'old timer' used a method that had piece of rope (hemp?) pulled through
some close fitting tubing and would 'wick/siphon' the oil from one
bucket into one situated lower. Sounds like it would work.

1 Lucky Texan

> For filtering saw oil, I use a scheme similar to the paper bags and chicken-wire, but
> maybe a bit easier to construct and manage.  Stack two 4 or 5 gallon buckets, with a lid
> on the lower bucket.  (I get used buckets from a local donut shop.)  Cut a large circle
> out of the lid, leaving enough around the edge to support the upper bucket.   Then drill
> holes through the bottom of the upper bucket and nest two paper grocery bags in it.   Fill
> it up with saw sludge and let it sit a few weeks.  Clean oil slowly drains into the lower
> bucket and the rock sludge stays in the bag.  This would work with polishing compounds,
> too.
> -WG
> From: "Naomi Sarna" <nsarna@earthlink.net>
> Very funny, guys; Paxil sounds great! Tumbling results are starting to
> improve and so is my equanimity. Thanks for paper bags and chicken wire.
> Another question: if you have only a few rocks to be tumbled, which is
> better - lots of filler, or very small tumblers?  I have a gallon size and
> 1/2 gallon. Thanks again.  Naomi in New York


Subject: Re: Issue No. 82 - Monday March 10, 2003
Date: Mon, 10 Mar 2003 19:40:52 -0600
To: "LapidaryArtsDigest" <lapidary@caprock-spur.com>
From: "gemhunte" <gemhunte@frontiernet.net>

Hi Every One,

I finally got my stone done yeaaaa hoooooooo. I just put in soaking to get
it of the dop. Now I can try that Garnet I have on a dop. It tock me a long
time with after surgery and all last year. My arm is not 100% but it will
not stop me. I had trouble polishing the table but with persistence I
combated it and got a nice polish :O) TTYL  KOC(utting) Check it out at:

Warm Regards
Carl Mauritz


Subject: Refractometer cleaning
Date: Mon, 10 Mar 2003 22:57:46 EST
To: lapidary@caprock-spur.com
From: Bellcha7@aol.com

Hello All:Last year I purchased a  SCHOTT LASF HEMICYLINDER (GEM PRO 
Refractometer) to help me identify rough gem material.Then was disarmed when
told lab grown material will give you the same refractive index as natural
will,-so you'll have to arm yourself with other aides ;[specific
gravity,dispersion,crystal system etc.] to I.D. the material in question.
My problem is the growth of what looks like crystal & dust particals clumping
at the bottom of the mirror or scale grid  within the lens system of the
refractometer .I think these particals are dried fragments of  the R.I.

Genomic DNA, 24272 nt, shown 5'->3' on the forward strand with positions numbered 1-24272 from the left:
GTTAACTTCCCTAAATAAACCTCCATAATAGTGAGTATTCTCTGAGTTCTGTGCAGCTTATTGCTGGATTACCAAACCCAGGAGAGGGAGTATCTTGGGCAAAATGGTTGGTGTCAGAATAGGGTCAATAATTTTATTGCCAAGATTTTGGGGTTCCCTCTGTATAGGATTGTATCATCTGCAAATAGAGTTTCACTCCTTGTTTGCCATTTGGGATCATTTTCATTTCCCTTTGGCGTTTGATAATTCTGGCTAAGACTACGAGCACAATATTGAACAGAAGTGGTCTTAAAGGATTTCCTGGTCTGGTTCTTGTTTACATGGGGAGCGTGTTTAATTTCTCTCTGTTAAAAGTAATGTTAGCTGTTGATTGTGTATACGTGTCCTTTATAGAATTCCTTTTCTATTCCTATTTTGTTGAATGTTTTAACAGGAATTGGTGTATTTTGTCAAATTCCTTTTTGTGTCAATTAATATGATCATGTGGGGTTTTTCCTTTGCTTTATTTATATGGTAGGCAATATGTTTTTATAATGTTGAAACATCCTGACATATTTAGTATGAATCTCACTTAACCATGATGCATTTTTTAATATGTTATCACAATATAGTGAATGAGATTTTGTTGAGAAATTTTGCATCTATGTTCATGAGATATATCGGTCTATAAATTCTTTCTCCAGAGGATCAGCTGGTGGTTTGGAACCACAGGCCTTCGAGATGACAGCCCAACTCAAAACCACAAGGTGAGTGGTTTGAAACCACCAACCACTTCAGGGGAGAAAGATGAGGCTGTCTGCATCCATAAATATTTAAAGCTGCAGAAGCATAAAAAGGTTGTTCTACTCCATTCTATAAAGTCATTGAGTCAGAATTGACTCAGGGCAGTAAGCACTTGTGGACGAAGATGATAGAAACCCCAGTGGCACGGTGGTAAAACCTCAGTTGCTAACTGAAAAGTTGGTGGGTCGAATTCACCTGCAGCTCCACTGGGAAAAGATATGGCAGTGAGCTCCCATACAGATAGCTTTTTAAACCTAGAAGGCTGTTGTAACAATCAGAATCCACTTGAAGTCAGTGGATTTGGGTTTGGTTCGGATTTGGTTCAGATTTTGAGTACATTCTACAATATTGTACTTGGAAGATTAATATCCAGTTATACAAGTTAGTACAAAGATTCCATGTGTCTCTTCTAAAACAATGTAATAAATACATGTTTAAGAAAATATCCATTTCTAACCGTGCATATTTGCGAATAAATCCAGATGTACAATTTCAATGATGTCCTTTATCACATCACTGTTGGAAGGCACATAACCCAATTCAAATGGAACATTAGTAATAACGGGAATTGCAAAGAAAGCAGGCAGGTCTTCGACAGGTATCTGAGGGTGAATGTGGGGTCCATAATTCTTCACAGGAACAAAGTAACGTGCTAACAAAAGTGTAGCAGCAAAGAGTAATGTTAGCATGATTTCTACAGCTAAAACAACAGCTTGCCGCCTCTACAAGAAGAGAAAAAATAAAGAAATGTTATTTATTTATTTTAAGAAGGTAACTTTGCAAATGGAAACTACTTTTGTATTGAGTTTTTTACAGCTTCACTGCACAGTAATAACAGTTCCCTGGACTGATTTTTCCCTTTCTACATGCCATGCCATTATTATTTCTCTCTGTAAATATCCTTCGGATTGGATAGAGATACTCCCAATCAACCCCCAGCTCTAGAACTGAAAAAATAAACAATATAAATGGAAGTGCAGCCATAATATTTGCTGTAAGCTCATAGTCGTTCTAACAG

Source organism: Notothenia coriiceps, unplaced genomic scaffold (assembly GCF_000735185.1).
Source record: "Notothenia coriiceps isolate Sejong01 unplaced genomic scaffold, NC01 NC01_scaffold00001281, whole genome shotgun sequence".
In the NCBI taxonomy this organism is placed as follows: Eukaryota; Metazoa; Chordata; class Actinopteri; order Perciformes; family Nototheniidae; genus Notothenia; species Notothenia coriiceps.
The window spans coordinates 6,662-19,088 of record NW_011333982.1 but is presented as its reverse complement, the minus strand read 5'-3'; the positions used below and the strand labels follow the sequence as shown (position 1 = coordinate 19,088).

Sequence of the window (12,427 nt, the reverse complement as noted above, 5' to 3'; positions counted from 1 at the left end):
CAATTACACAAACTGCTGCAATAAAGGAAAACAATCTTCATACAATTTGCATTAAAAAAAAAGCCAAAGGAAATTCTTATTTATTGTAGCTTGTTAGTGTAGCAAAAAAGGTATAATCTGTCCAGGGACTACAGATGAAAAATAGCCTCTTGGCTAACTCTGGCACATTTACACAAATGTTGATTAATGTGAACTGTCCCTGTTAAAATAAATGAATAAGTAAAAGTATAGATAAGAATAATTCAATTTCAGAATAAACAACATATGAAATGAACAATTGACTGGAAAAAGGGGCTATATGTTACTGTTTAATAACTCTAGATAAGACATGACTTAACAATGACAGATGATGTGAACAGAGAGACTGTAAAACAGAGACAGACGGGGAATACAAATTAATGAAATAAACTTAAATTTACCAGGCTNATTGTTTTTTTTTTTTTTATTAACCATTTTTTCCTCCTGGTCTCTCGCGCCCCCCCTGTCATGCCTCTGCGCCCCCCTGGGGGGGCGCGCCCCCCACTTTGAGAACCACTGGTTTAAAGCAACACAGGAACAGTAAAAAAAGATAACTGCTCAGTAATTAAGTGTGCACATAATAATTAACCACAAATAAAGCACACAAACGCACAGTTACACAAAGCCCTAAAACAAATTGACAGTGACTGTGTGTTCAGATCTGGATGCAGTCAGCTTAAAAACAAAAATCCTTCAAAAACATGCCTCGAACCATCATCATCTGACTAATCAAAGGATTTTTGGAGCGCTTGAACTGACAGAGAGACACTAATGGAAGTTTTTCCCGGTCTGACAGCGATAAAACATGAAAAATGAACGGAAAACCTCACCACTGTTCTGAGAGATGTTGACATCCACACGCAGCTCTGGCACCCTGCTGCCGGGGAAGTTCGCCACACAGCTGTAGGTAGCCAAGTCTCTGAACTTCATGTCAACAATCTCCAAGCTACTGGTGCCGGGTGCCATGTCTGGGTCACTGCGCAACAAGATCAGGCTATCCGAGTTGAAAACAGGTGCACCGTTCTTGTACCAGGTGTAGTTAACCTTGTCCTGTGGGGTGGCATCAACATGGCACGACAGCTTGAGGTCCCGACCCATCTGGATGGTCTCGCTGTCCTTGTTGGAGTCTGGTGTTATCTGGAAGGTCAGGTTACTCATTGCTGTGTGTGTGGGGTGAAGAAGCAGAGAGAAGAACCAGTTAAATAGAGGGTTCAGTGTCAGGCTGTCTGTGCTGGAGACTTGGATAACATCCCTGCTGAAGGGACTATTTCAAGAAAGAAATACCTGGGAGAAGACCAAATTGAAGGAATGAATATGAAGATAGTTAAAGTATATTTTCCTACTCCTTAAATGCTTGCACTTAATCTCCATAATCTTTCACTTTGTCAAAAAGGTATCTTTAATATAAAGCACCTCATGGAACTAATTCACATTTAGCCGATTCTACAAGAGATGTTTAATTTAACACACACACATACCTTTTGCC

liquid .
In time this growth is becoming a veiwing disraction ,and soon to be
obstacle.This unit appears to be hermitically sealed is there anyway  to
clean, short of sending it somewhere for that purpose?









PERSONALS: (General Lapidary and Faceting)




Lurking is fine, but participation is better for learning !
Post something from your experiences in gemcutting today!


I believe five out of four people have trouble with fractions.

If quitters never win, and winners never quit, what fool came up
with, "Quit while you're ahead?"

What hair color do they put on the driver's licenses of bald men?

I was thinking that women should put pictures of missing husbands
on beer cans.

Why not modern Latin: VENI, VEDI, VISA - I came, I saw, I shopped.

If it's true that we are here to help others, then what exactly are the
others here for?

STRESSED spelled backwards is DESSERTS.

Strange! No one ever says "It's only a game," when their team is winning.

Isn't Disney World a people trap operated by a mouse?



From: "Paul Miller" <phmiller@corlink.com>

If a cluttered desk is indicative of a cluttered mind, consider the
implications of an empty desk.



From: "RICHARD P ROSENTHAL" <kenaii@earthlink.net>

I am looking for a primary source for  rough White Nephrite Jade, close
to point of origin, which is the Ho-Tien[ Hotan] or Yarkand area of
China. Contact Kenaii@earthlink.net I do have Carving and Gem grade
Green Nephrite Jade from Siberia for sale.


Get a FREE copy of the 2003 Faceter's Engagement Calendar
with a $100+ rough purchase at http://www.qualitygemrough.com
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We have recently added some new material, including a new African
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Rough to Cut
If you're looking for quality facet rough please check out Rough to Cut,
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Rough to Cut


Contact b-daw@pacbell.net

Honey, red & brown zircons, 10g parcels @$20/parcel
Red Garnet $8/g, eye clean-slightly included
Spessartine Garnet $7.50/g, slight-moderately included
Malaya Garnet $6/g, good eye clean roughs
Tunduri Garnet $10/g, eye clean-slightly included
Pink Tourmaline $20/g, eye clean-slightly included
Red Tourmaline $10/g, slight-moderately included
Bicolor Tourmaline $15/g, eye clean
Watermelon Tourmaline $20/g eye clean
Green/Green Blue Tourmaline $10/g, eye clean roughs
Blue, Green & Blue/Green Sapphires $35/g, eye clean-slightly included, up to 1g.
Blue Beryl (Aquamarine) $6/g, eye clean-slightly included crystals
Green Beryl (Emerald) $10-$50/g, eye clean-slightly included crystals, zoned green
Cabbing Grade Aquamarine $3/g


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is produced by Thurmond Moore III

Tempie Francis, Attorney at Law / Legal Advisor